What it should be is an altitude thing. In the middle of flight, the nuclear missle should be 'out of range' of AA defenses. Only when it's coming down should it be capable of being shot down.
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Postby jfore88 » Thu Oct 05, 2006 1:15 am

daset wrote:Perhaps a tragectory based on the latitiude of the strike as well as the latitude of the target? The south latitudes would make a southern arc, and the northern latitudes, a northern arc. At the equator, there would be no arc, perhaps causing the problem of a shorter path for nukes.


Moleculor wrote:The arc thing is definitely a problem. And I'm not sure the southern arc is the proper solution. What do you do when firing at a northern target from the southern hemisphere, or the other way around? Is that a northern, or southern arc?


[TL:DR]
The solution is simple. Just take the northern latitude of the launch/target point, subtract the southern latitude of the other point (launch/target) and base the trajectory on the resulting number. If the number is negative, the missile travels on a southern arc, if it is positive, the arc is to the north. The number itself could also determine radius of the arc (as opposed to the current system which seams to generate an arc with endpoints about 90? degrees apart along the circumference of a circle.

Basically, if the paths are to be displayed as accurately as possible, they would have to be calculated using spherical geometry (the shortest path between two points on the surface of a sphere is an arc along a circle with the same radius and center as that of the sphere)*. An accurate path would also appear distorted in the game if the real latitudes and longitudes are to be used, because any flat map of a sphere includes distortion at some point on the map. However, I think that for the purposes of the game, simply performing the calculation described above would be sufficient to model the paths of missiles flying from one point to another.

*More info on spherical geometry: http://en.wikipedia.org/wiki/Great_circle
[/TL:DR]
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Postby palehorse864 » Fri Oct 06, 2006 6:21 am

This seems to be one place where graphics took precedent. I mean, it wouldn't look right if the nukes just flew in a straight line more or less. The reason they arc north and then south is so it appears they are rising and then falling. Since there is no Z axis in this 2d representation, the only way to make it look right is to move them north and then south.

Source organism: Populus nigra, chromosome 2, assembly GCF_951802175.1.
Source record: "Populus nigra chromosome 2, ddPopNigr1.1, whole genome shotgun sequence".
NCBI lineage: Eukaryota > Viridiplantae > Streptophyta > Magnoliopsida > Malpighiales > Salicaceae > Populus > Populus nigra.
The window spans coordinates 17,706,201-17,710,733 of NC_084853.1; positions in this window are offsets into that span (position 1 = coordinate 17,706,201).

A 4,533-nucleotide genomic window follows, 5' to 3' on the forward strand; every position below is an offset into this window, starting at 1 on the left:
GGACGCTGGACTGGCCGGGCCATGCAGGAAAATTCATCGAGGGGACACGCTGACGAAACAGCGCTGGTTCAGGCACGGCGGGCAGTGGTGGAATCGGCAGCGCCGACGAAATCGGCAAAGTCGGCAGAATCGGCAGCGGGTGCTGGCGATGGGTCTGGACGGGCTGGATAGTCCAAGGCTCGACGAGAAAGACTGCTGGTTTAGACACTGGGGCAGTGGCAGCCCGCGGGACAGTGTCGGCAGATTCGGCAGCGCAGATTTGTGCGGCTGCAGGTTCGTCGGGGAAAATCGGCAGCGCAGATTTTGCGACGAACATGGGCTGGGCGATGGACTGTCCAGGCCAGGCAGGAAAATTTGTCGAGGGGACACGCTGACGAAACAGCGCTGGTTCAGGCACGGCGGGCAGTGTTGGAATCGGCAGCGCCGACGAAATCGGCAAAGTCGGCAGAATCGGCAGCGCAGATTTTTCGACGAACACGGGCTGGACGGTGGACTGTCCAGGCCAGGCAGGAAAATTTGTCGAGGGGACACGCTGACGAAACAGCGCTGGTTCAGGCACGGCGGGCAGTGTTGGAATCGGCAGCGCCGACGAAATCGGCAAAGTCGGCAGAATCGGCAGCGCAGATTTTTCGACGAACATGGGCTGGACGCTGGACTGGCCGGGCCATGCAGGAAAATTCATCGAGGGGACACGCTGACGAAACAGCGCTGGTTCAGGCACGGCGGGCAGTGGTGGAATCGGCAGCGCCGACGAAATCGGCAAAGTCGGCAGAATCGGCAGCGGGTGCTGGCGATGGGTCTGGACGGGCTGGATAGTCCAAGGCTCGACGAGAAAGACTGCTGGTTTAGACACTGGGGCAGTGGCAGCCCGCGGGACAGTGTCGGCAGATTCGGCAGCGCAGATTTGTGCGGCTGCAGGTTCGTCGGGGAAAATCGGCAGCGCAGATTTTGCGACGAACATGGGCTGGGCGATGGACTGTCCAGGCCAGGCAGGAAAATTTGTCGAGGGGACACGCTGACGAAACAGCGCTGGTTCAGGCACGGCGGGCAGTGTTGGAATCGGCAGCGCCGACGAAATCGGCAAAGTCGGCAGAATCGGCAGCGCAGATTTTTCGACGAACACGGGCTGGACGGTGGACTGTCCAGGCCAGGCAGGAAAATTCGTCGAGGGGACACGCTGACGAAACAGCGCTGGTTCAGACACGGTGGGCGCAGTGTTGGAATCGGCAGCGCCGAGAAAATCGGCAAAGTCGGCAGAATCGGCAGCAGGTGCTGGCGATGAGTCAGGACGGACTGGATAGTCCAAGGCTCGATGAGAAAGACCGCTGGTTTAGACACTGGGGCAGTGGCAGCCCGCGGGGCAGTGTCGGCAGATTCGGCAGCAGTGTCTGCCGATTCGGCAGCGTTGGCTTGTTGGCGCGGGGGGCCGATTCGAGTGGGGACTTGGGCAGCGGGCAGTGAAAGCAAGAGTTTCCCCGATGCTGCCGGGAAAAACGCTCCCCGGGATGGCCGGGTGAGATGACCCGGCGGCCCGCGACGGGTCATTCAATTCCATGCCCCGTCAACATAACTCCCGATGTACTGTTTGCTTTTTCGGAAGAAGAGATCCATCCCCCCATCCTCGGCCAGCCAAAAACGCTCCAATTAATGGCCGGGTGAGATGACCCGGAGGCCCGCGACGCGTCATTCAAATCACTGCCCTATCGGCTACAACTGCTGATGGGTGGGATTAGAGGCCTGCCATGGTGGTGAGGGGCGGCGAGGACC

If the representation of the game were on a 3d table, we could just have them rise above the table but travel on a line as far as the trajectory is concerned. Since it is 2d though, they chose the best graphical representation.

As for the great circle, that could look really cool and be more realistic than just a visually straight line, but I don't want to wrap my head around that. :) I had enough of that in Geography when we switched units and had to learn a northern part of the world with all of the previous countries we learned at an oddly different angle.
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Postby N0ught » Fri Oct 06, 2006 7:29 am

One solution may be to implement an alternative nuke trajectory of south to north. It would be nice if this were player selectable, but perhaps a simple way to implement this would be automated determination of what side of the equator a nuke launch originates from; if from north of the equator then the default north-south trajectory would be used, but if from south of the equator then the alternative south-north trajectory would be used.


You know, I like this solution better than any other I've heard. It is simple to implement, yet still dogmatic enough for a game with arcade-style graphics. Two thumbs up. We should really bug Introversion about this.
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Postby Anax » Fri Oct 06, 2006 10:09 am